Like a handful of actors and musicians who died young — from James Dean to Marilyn Monroe — Lee’s myth has been fueled by his untimely death at 32, on the cusp of “Enter the Dragon” becoming a huge hit. The movie offered the tantalizing prospect of turning Lee into a star in the United States after the frustration he endured knocking around Hollywood, co-starring in “The Green Hornet” before becoming a martial-arts instructor to the stars.
“Crushed,” as his wife Linda puts it, when he lost out on the lead role in the TV series “Kung Fu,” Lee returned in 1971 to Hong Kong, where he was raised before moving at 18.
Lee had actually been a child actor, and he found an avid audience in a quartet of action movies — including “The Big Boss” and “Fists of Fury” — that paved the way for the elusive victory that came with conquering America.
The fact that he didn’t live to relish that moment is itself a tragedy, with the actor suffering a brain hemorrhage after taking medication for migraine headaches.
The thrust of Lee’s story, however, assumes a timelier aspect at the present moment, highlighting his quest to break through a Hollywood system with an ignominious “yellowface” history — casting white actors as Asian characters — prompting him to fret that he “cannot possibly become an idol for Caucasians.”
Those barriers are underscored by recollections from contemporaries such as actress Nancy Kwan, and clips from movies like “Breakfast at Tiffany’s,” with Mickey Rooney as the stereotyped neighbor.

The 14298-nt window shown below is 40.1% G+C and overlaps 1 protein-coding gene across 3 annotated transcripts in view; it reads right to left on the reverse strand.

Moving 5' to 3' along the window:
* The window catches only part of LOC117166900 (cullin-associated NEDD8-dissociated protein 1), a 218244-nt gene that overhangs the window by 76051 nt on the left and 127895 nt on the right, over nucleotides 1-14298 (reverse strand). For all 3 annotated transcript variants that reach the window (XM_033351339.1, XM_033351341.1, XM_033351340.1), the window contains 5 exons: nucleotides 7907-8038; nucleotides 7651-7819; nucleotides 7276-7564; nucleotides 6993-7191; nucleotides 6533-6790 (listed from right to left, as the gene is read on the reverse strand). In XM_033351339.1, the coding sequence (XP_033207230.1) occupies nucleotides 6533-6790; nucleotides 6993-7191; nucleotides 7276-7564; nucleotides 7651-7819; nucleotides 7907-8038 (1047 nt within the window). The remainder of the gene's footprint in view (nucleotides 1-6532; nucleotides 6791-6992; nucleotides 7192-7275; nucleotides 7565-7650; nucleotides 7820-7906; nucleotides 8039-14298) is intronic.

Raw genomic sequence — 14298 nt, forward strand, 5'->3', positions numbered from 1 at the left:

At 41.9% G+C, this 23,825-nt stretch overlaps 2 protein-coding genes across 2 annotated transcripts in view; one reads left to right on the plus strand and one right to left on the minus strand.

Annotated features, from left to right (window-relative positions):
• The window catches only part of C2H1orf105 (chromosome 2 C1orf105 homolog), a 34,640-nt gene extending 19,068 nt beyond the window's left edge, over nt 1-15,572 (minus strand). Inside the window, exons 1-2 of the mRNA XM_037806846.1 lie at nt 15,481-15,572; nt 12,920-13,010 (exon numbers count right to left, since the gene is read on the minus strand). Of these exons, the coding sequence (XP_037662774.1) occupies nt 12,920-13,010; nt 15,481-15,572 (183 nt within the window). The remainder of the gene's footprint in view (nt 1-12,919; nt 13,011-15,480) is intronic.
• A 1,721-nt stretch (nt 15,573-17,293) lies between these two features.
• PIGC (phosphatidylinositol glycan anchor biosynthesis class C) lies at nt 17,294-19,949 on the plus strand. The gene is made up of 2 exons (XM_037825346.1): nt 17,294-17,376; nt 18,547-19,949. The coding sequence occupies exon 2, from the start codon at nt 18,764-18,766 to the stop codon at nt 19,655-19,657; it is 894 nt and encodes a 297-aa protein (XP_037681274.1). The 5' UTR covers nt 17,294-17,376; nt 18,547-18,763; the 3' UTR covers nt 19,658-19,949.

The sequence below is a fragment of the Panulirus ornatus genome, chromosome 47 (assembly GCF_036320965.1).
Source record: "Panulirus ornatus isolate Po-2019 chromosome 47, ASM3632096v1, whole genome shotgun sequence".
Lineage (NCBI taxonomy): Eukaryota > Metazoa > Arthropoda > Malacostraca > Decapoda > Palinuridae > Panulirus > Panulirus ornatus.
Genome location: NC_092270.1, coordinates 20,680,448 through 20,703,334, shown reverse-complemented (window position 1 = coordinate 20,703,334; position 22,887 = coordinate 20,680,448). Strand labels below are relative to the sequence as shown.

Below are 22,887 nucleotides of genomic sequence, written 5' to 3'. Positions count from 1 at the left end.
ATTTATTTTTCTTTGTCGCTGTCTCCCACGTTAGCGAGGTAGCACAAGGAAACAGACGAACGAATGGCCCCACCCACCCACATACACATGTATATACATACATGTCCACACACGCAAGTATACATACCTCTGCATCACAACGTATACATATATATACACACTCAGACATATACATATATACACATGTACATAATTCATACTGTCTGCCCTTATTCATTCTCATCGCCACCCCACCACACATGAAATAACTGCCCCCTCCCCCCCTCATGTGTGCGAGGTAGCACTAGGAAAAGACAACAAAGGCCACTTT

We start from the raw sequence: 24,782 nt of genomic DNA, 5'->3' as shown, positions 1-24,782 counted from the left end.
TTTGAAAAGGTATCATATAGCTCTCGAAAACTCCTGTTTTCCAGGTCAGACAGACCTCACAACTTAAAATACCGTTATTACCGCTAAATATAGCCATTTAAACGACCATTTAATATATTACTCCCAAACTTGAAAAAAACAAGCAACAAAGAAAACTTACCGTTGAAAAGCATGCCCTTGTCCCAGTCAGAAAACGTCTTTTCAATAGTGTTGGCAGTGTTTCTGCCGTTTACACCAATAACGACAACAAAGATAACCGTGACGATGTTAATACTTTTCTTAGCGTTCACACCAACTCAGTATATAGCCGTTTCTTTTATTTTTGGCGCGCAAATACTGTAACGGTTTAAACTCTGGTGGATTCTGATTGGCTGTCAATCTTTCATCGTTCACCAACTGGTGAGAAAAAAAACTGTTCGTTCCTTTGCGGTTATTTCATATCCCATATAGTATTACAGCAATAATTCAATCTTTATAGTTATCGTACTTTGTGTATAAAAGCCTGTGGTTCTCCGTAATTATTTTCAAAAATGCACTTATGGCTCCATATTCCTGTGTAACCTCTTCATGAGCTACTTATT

Lee was “discovered” in true Hollywood fashion, when he caught someone’s eye at a martial-arts exhibition. Yet even his role in “Green Hornet” proved emblematic of underlying issues, prompting him to write to the producer gently complaining about his near non-verbal part, despite the electricity his action moves brought to the screen.
The documentary expands on Lee’s guru-like status teaching actors like Steve McQueen and James Coburn (who are shown looking shaken at his funeral) and basketball legend Kareem Abdul-Jabbar. Even that, however, proved a recent source of controversy, given the way director Quentin Tarantino depicted him in his fact-and-fantasy mashup “Once Upon a Time … in Hollywood.”
Directed by Bao Nguyen, “Be Water” (a maxim Lee used to describe his martial-arts philosophy) employs an interesting tactic, interviewing subjects in voiceover, then showing them at the end. It brings a personal touch to the story — with Lee’s wife, daughter and brother among those featured — while keeping the man himself front and center.
There are also interviews with members of the “Enter the Dragon” team, accompanied by footage of the lines circling the block when the movie opened in Los Angeles.
“He didn’t live long enough to see the outpouring,” “Dragon” producer Andre Morgan laments.
“Be Water” is, in its own way, as precisely choreographed as Lee’s fight sequences, shining a well-deserved light on his brief life but long shadow, as the statues of him around the world attest.
Coming after “The Last Dance” and Lance Armstrong, and before a dissection of baseball’s steroids scandal, it’s a somewhat unlikely addition to ESPN’s run of Sunday-night documentaries; still, amid these difficult times, the network deserves some latitude to go with the flow.
“Be Water” premieres June 7 at 9 p.m. ET on ESPN.
Source : Cnn